Hospital Partners Share Best Practices

Impressive Avoidable ER Visit and Readmission Reduction Results

 

Al Hammonds, Executive Director, Millennium Collaborative Care, (photo above) welcomes Hospital Best Practice Meeting participants.

Spirited collaboration was the order of the day as hospital partners from Brooks Memorial Hospital – TLC; Erie County Medical Center; Buffalo General Medical Center; Niagara Falls Memorial Medical Center; and Olean General Hospital convened recently at Millennium Collaborative Care offices to engage in detailed sharing of best practices, results and lessons learned on route to reducing avoidable emergency department visits and hospital readmissions.

Best Practice Meeting participants included:

Gail Bagazzoli, BSN, RN, Vice President of Quality and Chief Nursing Officer, Olean General Hospital

• Desiree Clarke, Data Analyst, Brooks Memorial Hospital /TLC

• Holly DeGolyer, DSRIP Project Manager/Case Manager, Brooks Memorial Hospital /TLC

• Becky Del Prince, Vice President, Systems & Integrated Care, Erie County Medical Center

• Sarah Gatti, MS-HIT, LPN, PMP, Quality Assurance Project Leader, Niagara Falls Memorial Medical Center

• Sheila Kee, Executive Vice President & Chief Operating Officer, Niagara Falls Memorial Medical Center

• William Loeffler, PharmD, MBA, Pharmacy Director, Buffalo General Medical Center

• Brian Meade, Director, Healthcare Analytics & Value Based Programs, Kaleida

• Michelle Nance, RN, Assistant Nurse Case Manager, Erie County Medical Center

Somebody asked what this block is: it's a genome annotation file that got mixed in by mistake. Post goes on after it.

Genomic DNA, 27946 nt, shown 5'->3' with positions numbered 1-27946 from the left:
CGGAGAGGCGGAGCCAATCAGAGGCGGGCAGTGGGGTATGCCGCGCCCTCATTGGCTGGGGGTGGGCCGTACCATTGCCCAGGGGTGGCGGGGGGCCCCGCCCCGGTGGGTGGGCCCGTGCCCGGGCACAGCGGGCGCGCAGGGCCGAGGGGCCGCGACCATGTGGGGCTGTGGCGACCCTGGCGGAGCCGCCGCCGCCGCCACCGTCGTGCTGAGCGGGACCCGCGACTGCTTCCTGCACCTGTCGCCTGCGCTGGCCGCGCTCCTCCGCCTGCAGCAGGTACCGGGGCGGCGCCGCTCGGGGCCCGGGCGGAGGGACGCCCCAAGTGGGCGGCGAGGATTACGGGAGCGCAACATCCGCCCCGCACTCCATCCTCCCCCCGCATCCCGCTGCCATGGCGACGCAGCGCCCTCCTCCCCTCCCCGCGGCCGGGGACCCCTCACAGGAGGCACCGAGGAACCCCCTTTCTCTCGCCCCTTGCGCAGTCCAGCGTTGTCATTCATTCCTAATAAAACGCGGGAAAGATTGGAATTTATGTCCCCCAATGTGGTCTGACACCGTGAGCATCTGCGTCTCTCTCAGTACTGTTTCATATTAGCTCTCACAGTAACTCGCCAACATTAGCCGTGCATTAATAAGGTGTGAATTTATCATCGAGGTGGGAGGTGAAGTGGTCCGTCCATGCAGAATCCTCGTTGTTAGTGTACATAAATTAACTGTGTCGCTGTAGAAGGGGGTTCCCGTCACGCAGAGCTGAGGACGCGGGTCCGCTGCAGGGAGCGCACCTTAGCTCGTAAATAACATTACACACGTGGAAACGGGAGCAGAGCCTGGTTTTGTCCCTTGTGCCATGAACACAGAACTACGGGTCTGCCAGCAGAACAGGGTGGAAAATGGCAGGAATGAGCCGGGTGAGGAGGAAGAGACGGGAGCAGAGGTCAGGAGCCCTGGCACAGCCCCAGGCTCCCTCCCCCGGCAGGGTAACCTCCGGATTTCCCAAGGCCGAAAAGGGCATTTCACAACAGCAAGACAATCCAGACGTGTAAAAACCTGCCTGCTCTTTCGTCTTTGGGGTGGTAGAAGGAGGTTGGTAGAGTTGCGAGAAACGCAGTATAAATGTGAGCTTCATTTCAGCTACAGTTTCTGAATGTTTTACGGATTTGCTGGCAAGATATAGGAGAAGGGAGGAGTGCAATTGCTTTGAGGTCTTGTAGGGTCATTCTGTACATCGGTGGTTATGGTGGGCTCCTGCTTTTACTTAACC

They were joined by Millennium team members including Alicia Gizzi, Population Health Engagement Manager; Laura Kennedy, Provider Practice Relationship Manager; Steve Nelson, Director, Value Based Payment and Performance; Liz Thelen, Manager, Project Management Office and Karen Blount, Consultant.

As the impressive presentations demonstrated, there are indeed many roads to helping Medicaid patients decrease both avoidable emergency department visits and avoidable hospital readmissions. Please read on for a synopsis of the following presentation highlights:

• Best Practice: Emergency Department High Utilizer Management
• Hospital Partner: Brooks Memorial Hospital – TLC Hospital System

• Best Practice: Patient Progression Huddles Overview & Bridger Program
• Hospital Partner: Erie County Medical Center

Becky Del Prince and Michele Nance of the Erie County Medical Center.

• Best Practice: Medication Documentation Specialists/Importance of Accurate Medication History
• Hospital Partner: Buffalo General Medical Center

• Best Practice: 7-Day Pledge Program
• Hospital Partner: Niagara Falls Memorial Medical Center

• Best Practice: Behavioral Health Delivery Service Discharge Program
• Hospital Partner: Olean General Hospital